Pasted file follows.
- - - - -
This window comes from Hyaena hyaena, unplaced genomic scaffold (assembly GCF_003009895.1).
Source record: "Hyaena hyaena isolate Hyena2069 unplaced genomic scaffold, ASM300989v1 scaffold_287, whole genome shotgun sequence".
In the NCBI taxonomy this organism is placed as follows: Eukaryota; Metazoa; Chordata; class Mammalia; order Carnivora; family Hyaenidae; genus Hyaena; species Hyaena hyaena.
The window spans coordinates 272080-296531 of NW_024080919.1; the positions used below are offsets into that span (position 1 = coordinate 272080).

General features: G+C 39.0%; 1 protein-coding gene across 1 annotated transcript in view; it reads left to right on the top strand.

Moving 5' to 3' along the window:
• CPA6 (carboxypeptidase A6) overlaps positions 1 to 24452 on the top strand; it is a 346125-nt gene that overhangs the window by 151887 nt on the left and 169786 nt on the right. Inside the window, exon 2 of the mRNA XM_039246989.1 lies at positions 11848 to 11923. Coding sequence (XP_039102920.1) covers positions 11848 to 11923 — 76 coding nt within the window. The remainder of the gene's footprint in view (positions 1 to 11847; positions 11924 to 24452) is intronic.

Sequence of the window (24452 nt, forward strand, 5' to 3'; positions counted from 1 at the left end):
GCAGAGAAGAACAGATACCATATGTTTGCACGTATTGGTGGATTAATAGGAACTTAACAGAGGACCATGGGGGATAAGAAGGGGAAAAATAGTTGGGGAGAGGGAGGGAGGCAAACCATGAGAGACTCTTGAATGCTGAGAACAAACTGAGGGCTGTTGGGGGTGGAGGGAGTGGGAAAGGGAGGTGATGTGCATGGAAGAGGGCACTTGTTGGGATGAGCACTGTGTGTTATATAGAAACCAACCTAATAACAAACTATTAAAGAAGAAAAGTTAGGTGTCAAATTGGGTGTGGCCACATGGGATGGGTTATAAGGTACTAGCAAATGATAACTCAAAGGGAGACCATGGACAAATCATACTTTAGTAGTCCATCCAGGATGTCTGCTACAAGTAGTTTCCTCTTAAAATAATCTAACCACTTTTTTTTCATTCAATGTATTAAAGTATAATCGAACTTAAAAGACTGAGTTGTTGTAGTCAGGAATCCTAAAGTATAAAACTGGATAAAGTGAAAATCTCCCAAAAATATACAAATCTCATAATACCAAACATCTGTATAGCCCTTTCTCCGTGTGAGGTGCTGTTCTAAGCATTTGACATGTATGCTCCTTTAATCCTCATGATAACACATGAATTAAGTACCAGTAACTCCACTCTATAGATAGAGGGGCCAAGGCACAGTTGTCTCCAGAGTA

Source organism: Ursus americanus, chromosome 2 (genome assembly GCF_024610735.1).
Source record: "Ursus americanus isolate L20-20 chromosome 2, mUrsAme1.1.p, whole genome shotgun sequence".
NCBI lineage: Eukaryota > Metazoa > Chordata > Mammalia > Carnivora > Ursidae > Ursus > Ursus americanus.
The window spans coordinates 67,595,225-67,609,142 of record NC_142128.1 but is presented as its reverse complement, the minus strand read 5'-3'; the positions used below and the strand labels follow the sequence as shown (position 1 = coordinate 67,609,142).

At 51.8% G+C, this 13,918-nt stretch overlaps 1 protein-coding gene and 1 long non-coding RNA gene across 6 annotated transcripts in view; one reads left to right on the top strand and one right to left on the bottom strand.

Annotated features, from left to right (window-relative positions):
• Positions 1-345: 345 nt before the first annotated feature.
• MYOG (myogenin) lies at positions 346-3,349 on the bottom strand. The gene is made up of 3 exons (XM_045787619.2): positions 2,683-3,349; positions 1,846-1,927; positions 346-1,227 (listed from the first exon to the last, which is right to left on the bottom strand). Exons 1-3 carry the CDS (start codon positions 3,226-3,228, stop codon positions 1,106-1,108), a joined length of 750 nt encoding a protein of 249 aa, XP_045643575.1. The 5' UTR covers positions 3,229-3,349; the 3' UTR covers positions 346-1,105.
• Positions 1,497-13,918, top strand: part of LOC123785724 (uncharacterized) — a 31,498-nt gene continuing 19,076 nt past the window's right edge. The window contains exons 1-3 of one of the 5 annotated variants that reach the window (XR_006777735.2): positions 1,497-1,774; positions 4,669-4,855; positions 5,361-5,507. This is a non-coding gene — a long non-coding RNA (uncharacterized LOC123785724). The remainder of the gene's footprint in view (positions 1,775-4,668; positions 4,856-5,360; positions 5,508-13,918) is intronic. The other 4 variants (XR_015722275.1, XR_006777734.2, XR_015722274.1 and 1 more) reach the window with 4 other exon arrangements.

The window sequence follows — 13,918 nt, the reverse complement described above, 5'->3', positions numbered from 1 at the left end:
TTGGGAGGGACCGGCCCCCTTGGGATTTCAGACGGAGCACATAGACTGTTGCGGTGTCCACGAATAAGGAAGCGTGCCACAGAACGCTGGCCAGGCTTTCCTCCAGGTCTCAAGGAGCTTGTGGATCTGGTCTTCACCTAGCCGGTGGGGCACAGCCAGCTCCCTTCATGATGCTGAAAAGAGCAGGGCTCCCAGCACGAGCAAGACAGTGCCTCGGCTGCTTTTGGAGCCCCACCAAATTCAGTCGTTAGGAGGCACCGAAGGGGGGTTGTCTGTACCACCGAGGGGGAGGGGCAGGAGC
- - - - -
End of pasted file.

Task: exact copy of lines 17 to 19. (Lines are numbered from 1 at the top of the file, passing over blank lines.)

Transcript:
• MYOG (myogenin) lies at positions 346-3,349 on the bottom strand. The gene is made up of 3 exons (XM_045787619.2): positions 2,683-3,349; positions 1,846-1,927; positions 346-1,227 (listed from the first exon to the last, which is right to left on the bottom strand). Exons 1-3 carry the CDS (start codon positions 3,226-3,228, stop codon positions 1,106-1,108), a joined length of 750 nt encoding a protein of 249 aa, XP_045643575.1. The 5' UTR covers positions 3,229-3,349; the 3' UTR covers positions 346-1,105.
• Positions 1,497-13,918, top strand: part of LOC123785724 (uncharacterized) — a 31,498-nt gene continuing 19,076 nt past the window's right edge. The window contains exons 1-3 of one of the 5 annotated variants that reach the window (XR_006777735.2): positions 1,497-1,774; positions 4,669-4,855; positions 5,361-5,507. This is a non-coding gene — a long non-coding RNA (uncharacterized LOC123785724). The remainder of the gene's footprint in view (positions 1,775-4,668; positions 4,856-5,360; positions 5,508-13,918) is intronic. The other 4 variants (XR_015722275.1, XR_006777734.2, XR_015722274.1 and 1 more) reach the window with 4 other exon arrangements.

The window sequence follows — 13,918 nt, the reverse complement described above, 5'->3', positions numbered from 1 at the left end: